I don't understand what makes the posts on the blog different from the editorials on the op/ed page, and thus why they have a blog at all. Their explanation is:
The Board is written by The New York Times editorial board, a group of journalists with wide-ranging areas of expertise, whose primary responsibility is to write The Times's editorials. The Board will include a variety of posts that give background to the day's editorials, cover other major topics of the day, or provide first-person take on an aspect of politics or society that we might not address in the editorial line-up.
And I guess they do that, kind of. But they're missing some important elements that we've already come to associate with blogs, and which I think have to be present for a blog to be successful.
First, voice. These blog postings read no differently from articles on the op/ed page. Which are neatly written, I might add, but again, for that I'd just go to the op/ed page itself. Blogs need to be written with a more personal tone, one that takes down the curtain of formality between writer and reader. That doesn't mean bad grammar (nooooo!); it does mean being playful, allowing oneself parentheticals, and being on the whole personable.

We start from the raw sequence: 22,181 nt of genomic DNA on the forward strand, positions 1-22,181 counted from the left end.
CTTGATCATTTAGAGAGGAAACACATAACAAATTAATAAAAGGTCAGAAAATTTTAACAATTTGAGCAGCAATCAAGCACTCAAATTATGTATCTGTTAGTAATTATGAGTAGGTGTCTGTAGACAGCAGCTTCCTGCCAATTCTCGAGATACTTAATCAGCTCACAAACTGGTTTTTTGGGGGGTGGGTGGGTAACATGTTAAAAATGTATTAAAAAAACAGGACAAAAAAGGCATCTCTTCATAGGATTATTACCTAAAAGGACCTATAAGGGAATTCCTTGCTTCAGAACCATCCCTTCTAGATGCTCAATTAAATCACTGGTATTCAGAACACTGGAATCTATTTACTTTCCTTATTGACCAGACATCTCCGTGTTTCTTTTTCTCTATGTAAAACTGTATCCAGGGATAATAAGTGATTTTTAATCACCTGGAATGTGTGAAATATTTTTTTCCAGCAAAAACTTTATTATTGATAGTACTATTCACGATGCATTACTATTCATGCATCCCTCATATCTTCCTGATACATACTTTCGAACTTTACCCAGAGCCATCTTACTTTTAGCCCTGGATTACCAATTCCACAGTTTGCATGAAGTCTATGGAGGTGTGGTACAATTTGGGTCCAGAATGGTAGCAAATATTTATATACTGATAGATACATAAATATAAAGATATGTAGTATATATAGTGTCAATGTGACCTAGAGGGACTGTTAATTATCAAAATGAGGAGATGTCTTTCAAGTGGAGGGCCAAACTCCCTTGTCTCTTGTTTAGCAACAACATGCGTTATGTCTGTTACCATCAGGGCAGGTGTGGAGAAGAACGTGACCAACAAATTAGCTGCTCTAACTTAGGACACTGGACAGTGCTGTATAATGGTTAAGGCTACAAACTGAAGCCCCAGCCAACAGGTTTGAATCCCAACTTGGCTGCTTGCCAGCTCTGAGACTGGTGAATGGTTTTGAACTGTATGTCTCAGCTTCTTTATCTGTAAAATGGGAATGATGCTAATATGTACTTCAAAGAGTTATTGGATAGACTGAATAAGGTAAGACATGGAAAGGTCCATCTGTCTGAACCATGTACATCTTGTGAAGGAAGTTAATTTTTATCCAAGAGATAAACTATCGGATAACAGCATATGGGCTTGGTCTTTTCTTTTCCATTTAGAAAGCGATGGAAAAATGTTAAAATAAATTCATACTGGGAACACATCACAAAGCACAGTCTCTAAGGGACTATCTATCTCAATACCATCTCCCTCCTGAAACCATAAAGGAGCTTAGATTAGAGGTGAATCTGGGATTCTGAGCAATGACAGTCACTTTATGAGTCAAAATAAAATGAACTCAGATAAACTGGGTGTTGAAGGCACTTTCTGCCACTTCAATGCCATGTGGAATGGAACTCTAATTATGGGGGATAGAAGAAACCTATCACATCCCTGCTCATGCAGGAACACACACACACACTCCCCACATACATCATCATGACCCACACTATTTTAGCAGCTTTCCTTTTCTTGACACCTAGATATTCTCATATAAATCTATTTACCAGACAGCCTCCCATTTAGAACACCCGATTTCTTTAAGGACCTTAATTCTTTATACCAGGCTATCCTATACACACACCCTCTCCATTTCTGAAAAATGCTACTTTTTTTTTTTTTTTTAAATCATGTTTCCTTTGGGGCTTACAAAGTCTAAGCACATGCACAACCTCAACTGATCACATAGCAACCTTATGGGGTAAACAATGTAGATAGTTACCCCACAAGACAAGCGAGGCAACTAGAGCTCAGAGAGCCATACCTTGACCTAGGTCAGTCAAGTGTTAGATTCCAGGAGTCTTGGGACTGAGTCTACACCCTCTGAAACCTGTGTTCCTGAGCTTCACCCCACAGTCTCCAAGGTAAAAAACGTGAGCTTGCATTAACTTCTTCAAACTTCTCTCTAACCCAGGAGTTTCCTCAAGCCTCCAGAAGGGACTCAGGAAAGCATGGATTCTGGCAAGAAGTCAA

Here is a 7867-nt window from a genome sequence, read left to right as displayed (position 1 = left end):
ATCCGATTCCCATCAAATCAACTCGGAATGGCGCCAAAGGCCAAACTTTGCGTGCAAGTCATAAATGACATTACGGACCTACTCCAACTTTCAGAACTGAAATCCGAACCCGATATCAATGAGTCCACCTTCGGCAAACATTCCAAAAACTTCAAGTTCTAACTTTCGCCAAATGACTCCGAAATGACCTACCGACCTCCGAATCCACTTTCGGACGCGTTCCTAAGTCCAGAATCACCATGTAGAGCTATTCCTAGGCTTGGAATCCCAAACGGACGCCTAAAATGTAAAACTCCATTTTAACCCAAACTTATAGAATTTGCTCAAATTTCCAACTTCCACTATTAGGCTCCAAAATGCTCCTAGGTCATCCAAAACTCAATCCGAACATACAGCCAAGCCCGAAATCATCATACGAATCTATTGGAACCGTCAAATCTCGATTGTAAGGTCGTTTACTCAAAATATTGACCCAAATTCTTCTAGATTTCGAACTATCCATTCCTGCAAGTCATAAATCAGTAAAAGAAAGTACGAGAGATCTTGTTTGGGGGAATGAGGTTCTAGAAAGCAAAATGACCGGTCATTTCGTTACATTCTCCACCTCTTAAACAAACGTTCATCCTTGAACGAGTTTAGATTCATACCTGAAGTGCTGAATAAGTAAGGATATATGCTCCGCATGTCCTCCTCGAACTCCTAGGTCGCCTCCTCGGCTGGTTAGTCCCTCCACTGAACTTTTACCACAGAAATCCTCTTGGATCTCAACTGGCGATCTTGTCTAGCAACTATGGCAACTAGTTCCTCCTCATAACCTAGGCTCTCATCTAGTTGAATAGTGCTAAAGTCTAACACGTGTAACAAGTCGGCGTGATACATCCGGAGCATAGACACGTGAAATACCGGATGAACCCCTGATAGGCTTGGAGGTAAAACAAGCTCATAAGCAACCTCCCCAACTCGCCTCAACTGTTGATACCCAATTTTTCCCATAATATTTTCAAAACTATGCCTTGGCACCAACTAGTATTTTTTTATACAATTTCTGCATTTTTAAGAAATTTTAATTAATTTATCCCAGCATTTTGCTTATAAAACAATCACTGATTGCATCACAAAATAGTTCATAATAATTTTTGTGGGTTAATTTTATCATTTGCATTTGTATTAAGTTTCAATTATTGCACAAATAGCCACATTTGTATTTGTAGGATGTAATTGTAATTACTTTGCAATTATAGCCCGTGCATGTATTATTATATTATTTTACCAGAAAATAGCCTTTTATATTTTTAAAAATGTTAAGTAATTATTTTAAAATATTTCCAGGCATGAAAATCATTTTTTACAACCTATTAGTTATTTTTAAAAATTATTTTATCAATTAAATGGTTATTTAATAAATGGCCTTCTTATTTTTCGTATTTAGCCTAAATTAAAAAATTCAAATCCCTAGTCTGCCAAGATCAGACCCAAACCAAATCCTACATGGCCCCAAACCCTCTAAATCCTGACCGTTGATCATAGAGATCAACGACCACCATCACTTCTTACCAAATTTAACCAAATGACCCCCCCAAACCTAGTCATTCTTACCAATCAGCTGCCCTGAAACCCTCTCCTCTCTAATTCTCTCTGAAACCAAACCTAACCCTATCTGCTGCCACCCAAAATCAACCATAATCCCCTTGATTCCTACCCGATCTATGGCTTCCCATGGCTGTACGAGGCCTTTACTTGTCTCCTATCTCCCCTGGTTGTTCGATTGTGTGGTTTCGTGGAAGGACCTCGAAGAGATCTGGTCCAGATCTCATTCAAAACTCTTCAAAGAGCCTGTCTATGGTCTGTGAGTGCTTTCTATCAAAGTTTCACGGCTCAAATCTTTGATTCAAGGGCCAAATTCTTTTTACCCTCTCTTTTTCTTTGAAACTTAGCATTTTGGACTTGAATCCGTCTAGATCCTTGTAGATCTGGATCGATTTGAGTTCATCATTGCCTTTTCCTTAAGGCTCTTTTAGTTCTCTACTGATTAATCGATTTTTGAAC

Linked into that is the second element, transparency. Blogs are supposed to be a way to see into worlds we wouldn't otherwise have access to--usually people's thoughts. So the content of an ed board blog shouldn't just be background on the week's news, but explanations as to editorial decisions and how those decisions were made. What do you get together and talk about, guys? And what kind of coffee do you drink when you do it? It's those details in addition to your high-value content that will make The Board worth reading.
Lastly, timing. Blogs react to news, and they do it fast. I expected the Board's blog to provide mini editorial-type commentary to news stories breaking throughout the day. Their own authoritative take, with their wonderful perspective and resources as NYT ed board members, of the same things that we're all hashing out on our blogs. This week that's the Kindle, Facebook's most recent challenge to our ideas of privacy and the possibilities of the Web, the Golden Compass protests, and similar widespread issues. If they're not careful, someone's going to take their authority away just because they are in fact missing from that space.
Because I'm sure that one of the reasons that the NYT launched a blog for their editorial page was to confirm its continuing authority. Lots of companies are doing this now, and media/publishing companies feel the threat of obsolescence most of all, as thought dissemination is now threatening to find a new home rather than in the printed pages of newspapers and books. But you can't just throw a blog up: you need to react to the new demands that these new technologies place on content. The NYT has a chance to be at the forefront of that change, but they're just not doing it yet.